Information about Ofqual consultation on Summer 2022 for History teachers
You are now able to have your say and submit your feedback in response to a joint consultation published by Ofqual and the DfE, on proposed changes to the assessment of GCSEs, AS and A levels in 2022.
The consultation proposes a package of measures to help mitigate the impact of disruption to students’ education, and seeks views on proposals on the following areas:
- choice of topics in GCSE English Literature, History, Ancient History and choice of content in GCSE Geography
- changes to the requirements for the delivery of practical activities in science subjects, and assessment in art and design the provision of advance information on the focus of the content of exams, in the majority of subjects at GCSE, AS and A level
- the provision of support materials in GCSE Mathematics, Physics and Combined Science exams
We would be very grateful if you could submit your feedback on these proposals to Ofqual.
What does the consultation mean for GCSE History?
Page 11 of the consultation states that ‘Following the July 2020 consultation, it was decided that for GCSE English literature, history and ancient history, centres should have some choice of topics beyond a common core identified in each specification on which their students would answer questions. This helped address teacher concerns about their ability to cover all the required subject content in the time available and enabled them to focus teaching time where necessary in a number of core subjects. These changes have generally been welcomed and we propose to carry them forward for 2022 exams.’
For GCSE History, the optionality we had in place in summer 2021 enabled teachers to choose one topic/option that students would not be required to sit from either Paper 1 or Paper 2. In summer 2021, Paper 3 was compulsory so students were entered for the Modern Depth Study and two from three of the Thematic Study, Period Study, and British Depth Study.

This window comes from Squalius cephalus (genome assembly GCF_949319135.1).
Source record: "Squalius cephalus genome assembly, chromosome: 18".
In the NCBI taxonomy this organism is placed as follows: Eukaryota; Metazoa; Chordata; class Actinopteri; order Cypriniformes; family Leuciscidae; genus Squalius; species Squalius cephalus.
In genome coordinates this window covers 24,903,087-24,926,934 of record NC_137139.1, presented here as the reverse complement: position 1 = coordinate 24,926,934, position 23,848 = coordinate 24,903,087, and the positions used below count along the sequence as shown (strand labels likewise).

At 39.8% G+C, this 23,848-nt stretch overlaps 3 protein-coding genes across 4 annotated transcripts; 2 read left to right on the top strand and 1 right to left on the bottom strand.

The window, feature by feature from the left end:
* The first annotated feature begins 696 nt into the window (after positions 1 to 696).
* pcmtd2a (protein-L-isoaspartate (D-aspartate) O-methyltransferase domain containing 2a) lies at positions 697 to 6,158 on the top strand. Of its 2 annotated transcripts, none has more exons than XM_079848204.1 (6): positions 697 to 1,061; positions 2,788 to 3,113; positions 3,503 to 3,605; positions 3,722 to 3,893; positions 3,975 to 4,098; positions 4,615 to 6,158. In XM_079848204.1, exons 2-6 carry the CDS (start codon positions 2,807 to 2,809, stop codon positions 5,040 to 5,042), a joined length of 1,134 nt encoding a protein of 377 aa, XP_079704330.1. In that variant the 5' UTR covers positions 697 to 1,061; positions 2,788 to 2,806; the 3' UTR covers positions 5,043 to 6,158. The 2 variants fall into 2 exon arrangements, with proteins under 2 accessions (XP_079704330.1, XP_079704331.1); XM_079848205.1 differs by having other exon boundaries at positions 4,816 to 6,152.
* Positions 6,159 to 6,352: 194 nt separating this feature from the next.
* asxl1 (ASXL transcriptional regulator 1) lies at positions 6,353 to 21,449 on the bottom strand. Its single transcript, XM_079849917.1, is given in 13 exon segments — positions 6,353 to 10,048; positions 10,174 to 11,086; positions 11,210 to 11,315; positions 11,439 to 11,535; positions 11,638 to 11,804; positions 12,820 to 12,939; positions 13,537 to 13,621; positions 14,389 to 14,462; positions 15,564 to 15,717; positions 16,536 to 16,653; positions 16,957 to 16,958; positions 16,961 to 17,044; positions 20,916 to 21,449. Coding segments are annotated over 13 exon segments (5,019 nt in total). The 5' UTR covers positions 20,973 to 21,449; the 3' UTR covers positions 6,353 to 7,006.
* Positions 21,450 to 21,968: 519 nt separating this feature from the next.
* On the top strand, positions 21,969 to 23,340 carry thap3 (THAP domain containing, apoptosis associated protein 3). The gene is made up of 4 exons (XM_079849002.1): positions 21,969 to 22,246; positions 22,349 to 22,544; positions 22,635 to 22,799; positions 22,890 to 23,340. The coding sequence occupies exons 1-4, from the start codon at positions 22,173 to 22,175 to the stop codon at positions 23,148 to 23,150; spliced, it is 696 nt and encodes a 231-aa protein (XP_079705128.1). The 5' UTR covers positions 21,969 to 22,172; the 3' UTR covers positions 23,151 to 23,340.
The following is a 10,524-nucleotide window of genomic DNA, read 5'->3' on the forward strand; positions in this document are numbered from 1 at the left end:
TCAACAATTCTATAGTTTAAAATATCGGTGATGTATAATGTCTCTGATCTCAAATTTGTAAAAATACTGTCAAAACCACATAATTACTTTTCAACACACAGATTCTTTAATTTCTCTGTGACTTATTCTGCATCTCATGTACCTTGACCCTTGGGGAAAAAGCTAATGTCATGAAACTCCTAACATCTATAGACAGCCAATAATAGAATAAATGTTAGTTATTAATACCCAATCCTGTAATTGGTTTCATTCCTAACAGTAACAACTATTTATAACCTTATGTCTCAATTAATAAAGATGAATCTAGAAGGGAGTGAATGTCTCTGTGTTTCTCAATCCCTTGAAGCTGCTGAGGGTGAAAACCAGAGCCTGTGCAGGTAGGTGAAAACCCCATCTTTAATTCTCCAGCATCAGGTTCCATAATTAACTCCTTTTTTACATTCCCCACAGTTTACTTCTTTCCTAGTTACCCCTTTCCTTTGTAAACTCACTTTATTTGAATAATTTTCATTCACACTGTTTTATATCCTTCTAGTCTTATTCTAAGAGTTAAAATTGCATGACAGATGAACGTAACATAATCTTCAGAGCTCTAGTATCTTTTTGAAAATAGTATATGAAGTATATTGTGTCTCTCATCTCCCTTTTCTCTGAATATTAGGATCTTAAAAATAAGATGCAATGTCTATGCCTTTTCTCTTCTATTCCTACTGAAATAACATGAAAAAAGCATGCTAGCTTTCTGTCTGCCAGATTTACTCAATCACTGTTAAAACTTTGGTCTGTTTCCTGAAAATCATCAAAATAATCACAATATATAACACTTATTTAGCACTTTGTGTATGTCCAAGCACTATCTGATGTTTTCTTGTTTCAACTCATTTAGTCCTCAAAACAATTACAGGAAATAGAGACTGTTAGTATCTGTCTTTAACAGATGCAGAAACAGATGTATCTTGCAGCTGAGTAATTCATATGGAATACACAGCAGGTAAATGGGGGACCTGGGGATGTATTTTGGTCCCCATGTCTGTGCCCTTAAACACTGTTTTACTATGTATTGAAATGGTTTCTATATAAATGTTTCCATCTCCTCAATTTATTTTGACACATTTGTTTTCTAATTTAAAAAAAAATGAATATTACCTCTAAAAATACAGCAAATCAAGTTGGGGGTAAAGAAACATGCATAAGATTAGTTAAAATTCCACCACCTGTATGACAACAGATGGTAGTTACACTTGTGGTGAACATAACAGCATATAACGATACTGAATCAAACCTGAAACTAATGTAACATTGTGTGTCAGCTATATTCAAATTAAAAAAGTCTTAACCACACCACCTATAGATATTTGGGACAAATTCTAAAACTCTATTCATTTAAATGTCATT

The consultation also states on page 9 that ‘For GCSE subjects other than those where we have proposed a choice of topic or content to be covered, we are proposing that the boards should provide advance information about the focus of the content of the exams in each subject. We propose that, for subjects in which a choice of topic or content is provided (English literature, history, ancient history and geography), advance information about the focus of exams should not also be given. We believe the combination of the two measures would have the effect of giving students taking those subjects an unfair advantage and making the qualifications less rigorous.’
For GCSE History, the optionality of topics proposed would mean that no advance notice would be given. Advance notice would be in place for qualifications such as A level History, where there is no additional optionality.
What might Advance Notice for A level History look like?
Advance notice is likely to be at a high level in terms of identification of specification content. Ofqual's principles for advance notice information are given on page 15 of the consultation document. These principles were supported in responses to the December 2020 consultation. The government's intention is to release advance information in the spring term to help students focus their revision time. Once the consultation is concluded, we will provide guidance on the outcomes and support to help you and your students prepare for the exam series.
What does this mean for international qualifications such as International GCSE and IAL History?
Ofqual is the regulator for UK qualifications, so this consultation only covers GCSE and A level qualifications. We are working on arrangements for international qualifications and will share more information once it has been confirmed.
When does the consultation close?
The Ofqual consultation closes at 11.45pm on 1 August 2021.
When will we know the outcome of the consultation?
Ofqual stated that they ‘have set the length of this consultation so that decisions can be announced early in the next academic year, giving students, teachers and exam boards time to plan for exams taking place next summer.’ Therefore, we can expect a final announcement on the summer 2022 changes in September. Once we know the final outcome, we will be able to provide you with further clarification, guidance and support.